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Saturday, August 29, 2009

Richard Stark's Parker. The Hunter. Darwyn Coke (Adapated and Illustrated) IDW Publishing (2009)

A relentless and nihilistic revenge story, griping but utterly joyless. The superb opening sequence of the book introduces the reader to Parker via the reactions of others to him, before we see him it is clear that he is a hard man. He follows an ingenious scheme to get cash and then tracks down a woman and the reader starts to get a sense of just how focused he really is. Parker was betrayed in some way by the woman and a man called Mal and he has returned for revenge. The path to finding Mal is marked by Parker's cold competence as he follows up the links that lead him to his quarry. The story doubles back on itself to reveal the story of the betrayal and returns as Parker seeks his money as well as revenge. The action is driven, concise logical and quite ruthless. Parker moves to his goal with efficiency and savage determination.

The art work by Darwyn Cooke is superb, in particular the opening sequence, Parker looks like a bit like Dean Martin and that anchors the story in the time frame very effectively. The limited colours in use reflect the very narrow emotional range in the story, anger, fear and greed and a slight sprinkling of lust are all that are expressed by any of the cast. This is the greatest weakness of the book, there is no character development in the book, the cast all operate in the same narrow range, the interactions are all expressions of relative power. Parker is successful because he is the most focused on his goal, the most willing to take violent action to achieve his aim, ultimately the most powerful.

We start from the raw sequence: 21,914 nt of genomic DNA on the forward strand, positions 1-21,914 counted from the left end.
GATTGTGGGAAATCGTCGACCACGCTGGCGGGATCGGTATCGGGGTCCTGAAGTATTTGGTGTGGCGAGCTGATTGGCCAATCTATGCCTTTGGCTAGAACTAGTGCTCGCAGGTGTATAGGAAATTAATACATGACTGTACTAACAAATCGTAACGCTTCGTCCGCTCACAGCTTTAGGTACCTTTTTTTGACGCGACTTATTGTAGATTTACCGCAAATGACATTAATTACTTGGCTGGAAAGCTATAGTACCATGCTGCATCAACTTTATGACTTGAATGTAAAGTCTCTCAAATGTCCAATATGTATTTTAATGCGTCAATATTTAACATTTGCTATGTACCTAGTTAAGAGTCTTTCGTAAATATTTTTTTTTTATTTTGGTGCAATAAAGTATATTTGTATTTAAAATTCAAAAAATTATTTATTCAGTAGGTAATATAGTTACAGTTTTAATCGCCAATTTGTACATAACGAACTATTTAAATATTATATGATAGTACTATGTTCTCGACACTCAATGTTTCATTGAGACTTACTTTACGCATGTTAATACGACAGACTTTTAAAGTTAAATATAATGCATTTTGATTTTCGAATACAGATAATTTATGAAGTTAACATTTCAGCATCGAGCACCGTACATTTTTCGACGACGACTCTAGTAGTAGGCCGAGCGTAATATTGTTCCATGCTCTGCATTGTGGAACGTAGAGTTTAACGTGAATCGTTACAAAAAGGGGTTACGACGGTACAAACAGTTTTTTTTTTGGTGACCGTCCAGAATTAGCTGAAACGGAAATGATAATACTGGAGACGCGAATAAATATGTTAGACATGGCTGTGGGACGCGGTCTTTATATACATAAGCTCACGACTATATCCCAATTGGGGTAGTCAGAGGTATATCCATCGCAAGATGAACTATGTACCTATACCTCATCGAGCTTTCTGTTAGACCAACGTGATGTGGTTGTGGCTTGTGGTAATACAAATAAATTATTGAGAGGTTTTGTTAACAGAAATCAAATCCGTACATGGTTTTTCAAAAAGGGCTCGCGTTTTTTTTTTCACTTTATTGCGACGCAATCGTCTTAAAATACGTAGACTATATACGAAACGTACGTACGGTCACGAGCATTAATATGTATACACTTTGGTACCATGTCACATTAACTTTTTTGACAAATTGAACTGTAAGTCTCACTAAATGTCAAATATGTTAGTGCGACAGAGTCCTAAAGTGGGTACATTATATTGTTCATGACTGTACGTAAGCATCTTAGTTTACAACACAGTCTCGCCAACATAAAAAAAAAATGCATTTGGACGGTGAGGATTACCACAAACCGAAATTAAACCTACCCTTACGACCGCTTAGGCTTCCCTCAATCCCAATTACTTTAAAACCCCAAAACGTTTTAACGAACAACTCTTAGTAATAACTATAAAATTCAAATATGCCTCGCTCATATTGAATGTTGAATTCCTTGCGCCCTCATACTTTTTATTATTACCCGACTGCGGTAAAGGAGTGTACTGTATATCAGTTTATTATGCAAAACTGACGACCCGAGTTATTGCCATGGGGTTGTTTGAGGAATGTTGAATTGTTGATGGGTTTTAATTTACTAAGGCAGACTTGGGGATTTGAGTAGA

The action in the book takes place in a nihilistic, dead world that is vividly described. It is also exhausting to read as there is no escape from it nor contrast within it. It is a gripping read, the structural problems of translating the original novel into another medium have been resolved with considerable skill.

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